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CIO Tomorrow – Managing End Users Appetite for Disruption by Maureen Metcalf

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The following post was written by Thai Lee as part of the Columbus Business First’s CIO Tomorrow Conference. Ms. Lee is one of the featured speakers in the VoiceAmerica Innovative Leaders Driving Thriving Organizations interview aired on April 26, 2016.

As “disruption” challenges “cloud” for IT buzzword supremacy, line-of-business owners (and the end-users they manage) are hungry to deploy new “disruptive” technologies in the workplace. While CIOs are eager to support the innovation that follows disruption, most are well aware that longtime, traditional IT partners still play an irreplaceable role in keeping their network and infrastructure available and secure. Today’s CIO works in the middle of legacy IT and user-driven disruptive technology.

Working in the IT channel since 1989, SHI was born and lives in the “middle.” We currently help over 17,000 IT organizations understand all the information they need to quickly evaluate, acquire and deploy traditional, disruptive and hybrid IT solutions that meet their technical, security and business needs. Based on that experience, here are three things we have found effective IT organization do to support end-user demand of disruptive technologies:

– Manage IT Assets – all the time. IT Asset Management: it’s not just for audits anymore! Any business case for deploying disruptive technology must survive a direct comparison to both your install base and your existing volume licensing entitlements. Despite their enthusiasm to roll out a new SaaS application, line-of-business owners (Marketing, Accounting, Sales) are rarely aware of an existing contract or “shelfware” that can exist elsewhere in enterprise and possibly be re-deployed to their group. An effective IT asset management program can empower IT staffers to immediately respond with an alternative solution that may make better business sense or provide tangible cost-savings.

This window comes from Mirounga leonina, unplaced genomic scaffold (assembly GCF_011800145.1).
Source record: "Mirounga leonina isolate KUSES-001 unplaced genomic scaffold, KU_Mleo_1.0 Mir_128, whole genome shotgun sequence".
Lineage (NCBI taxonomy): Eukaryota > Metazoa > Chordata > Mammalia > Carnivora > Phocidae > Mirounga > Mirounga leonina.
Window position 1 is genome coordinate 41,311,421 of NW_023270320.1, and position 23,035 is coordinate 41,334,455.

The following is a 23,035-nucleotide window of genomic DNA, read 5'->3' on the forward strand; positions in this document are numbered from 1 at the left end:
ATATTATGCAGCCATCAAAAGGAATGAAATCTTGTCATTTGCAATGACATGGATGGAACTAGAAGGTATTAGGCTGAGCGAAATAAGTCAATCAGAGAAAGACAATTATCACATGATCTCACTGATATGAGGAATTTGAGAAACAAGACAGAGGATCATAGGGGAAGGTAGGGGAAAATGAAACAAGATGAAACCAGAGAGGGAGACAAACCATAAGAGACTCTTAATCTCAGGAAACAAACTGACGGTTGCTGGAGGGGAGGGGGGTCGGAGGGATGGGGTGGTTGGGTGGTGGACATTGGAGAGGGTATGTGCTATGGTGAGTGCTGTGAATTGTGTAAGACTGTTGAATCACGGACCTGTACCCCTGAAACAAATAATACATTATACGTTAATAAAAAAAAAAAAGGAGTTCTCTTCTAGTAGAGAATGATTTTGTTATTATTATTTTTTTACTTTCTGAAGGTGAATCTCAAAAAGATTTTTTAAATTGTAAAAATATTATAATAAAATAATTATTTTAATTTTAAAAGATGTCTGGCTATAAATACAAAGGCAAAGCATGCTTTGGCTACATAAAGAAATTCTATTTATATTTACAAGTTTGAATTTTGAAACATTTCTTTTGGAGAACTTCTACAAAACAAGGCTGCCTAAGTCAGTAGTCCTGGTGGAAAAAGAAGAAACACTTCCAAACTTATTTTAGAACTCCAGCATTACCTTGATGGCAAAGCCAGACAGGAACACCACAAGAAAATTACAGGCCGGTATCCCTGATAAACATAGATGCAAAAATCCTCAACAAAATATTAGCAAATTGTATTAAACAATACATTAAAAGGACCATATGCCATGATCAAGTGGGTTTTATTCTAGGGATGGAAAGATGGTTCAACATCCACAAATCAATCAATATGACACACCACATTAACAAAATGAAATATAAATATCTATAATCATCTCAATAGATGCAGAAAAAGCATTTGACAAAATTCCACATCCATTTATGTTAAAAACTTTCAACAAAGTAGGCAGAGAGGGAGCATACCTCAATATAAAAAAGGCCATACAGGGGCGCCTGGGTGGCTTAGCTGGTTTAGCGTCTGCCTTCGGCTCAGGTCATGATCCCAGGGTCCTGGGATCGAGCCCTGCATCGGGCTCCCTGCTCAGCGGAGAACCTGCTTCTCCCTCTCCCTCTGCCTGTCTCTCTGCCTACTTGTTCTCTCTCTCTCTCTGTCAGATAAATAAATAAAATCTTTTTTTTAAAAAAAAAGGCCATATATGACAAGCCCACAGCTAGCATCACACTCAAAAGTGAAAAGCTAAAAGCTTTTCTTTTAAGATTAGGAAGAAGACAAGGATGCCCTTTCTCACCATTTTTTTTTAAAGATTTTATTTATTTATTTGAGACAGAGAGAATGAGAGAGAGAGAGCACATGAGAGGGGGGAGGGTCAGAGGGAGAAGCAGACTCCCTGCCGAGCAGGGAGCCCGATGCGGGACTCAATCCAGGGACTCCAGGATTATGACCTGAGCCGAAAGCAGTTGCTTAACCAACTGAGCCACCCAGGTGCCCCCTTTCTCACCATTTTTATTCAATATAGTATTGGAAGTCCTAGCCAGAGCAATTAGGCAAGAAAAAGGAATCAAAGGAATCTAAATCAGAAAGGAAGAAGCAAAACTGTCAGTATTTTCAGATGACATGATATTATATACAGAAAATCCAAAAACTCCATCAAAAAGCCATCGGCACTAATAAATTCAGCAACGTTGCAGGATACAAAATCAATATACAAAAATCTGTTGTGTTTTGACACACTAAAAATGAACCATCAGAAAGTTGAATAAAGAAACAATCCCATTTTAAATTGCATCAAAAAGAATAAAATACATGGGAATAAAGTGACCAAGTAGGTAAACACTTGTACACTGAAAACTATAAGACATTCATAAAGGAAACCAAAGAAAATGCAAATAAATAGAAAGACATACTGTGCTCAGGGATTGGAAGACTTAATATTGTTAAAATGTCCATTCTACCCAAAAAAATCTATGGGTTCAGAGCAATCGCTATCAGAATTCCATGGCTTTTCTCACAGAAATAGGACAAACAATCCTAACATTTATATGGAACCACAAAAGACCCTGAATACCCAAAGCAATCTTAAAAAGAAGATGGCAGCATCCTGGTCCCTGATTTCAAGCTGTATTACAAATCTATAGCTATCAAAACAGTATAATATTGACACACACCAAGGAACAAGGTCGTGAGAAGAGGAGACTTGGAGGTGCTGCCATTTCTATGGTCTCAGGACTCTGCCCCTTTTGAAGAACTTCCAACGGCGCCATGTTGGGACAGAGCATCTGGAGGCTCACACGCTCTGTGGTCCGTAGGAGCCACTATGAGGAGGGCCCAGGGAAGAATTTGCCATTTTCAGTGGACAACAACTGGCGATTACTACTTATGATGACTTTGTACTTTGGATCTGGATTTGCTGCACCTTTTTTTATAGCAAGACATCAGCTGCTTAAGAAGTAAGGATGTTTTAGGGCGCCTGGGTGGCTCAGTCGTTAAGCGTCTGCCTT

– Normalization of consumption billing. Utilizing today’s disruptive technology often means resolving unpredictable consumption billing, which can be confusing and time-consuming. In addition to the difficulties in budgeting for varying usage levels, difficult-to-read invoices associated with consumption billing might mean unexpected lost cycles for someone within a business unit to resolve. IT organizations that can help normalize and interpret consumption billing provide a valuable service to the business units they support.

– Communicate early and often with line-of-business owners. Much like a CIO, line-of business owners are pushed by increasingly educated end-users to deploy the latest and greatest in disruptive technologies. Scheduling regular meetings with line of business owners to understand their goals and strategies (while explaining your need to remain secure and compliant) can help eliminate a political fight down the road over “who owns what.”

Never before has such powerful technology been so readily available to every level of an organization. But by supporting the effective acquisition and consumption of disruptive technologies when it makes sense for your organization ensure control, compliance and security can remain where it belongs: with IT!
Thai Lee is described by Forbes as “the modest tycoon behind America’s biggest woman-owned business” and includes Thai on their top 20 self-made women list. Ms. Lee has been the majority shareholder, President and CEO of SHI International Corp since 1989. With projected 2016 revenue of over $7 Billion, SHI International is one of the largest privately owned technology companies in North America. Under her leadership, SHI transformed from a $1 million “software-only” regional reseller into a global provider of information technology products and services. SHI provides IT procurement, IT deployment, asset management and cloud computing solutions to tens of thousands of organizations around the world.

CIO Tomorrow – Leadership is About Results that Matter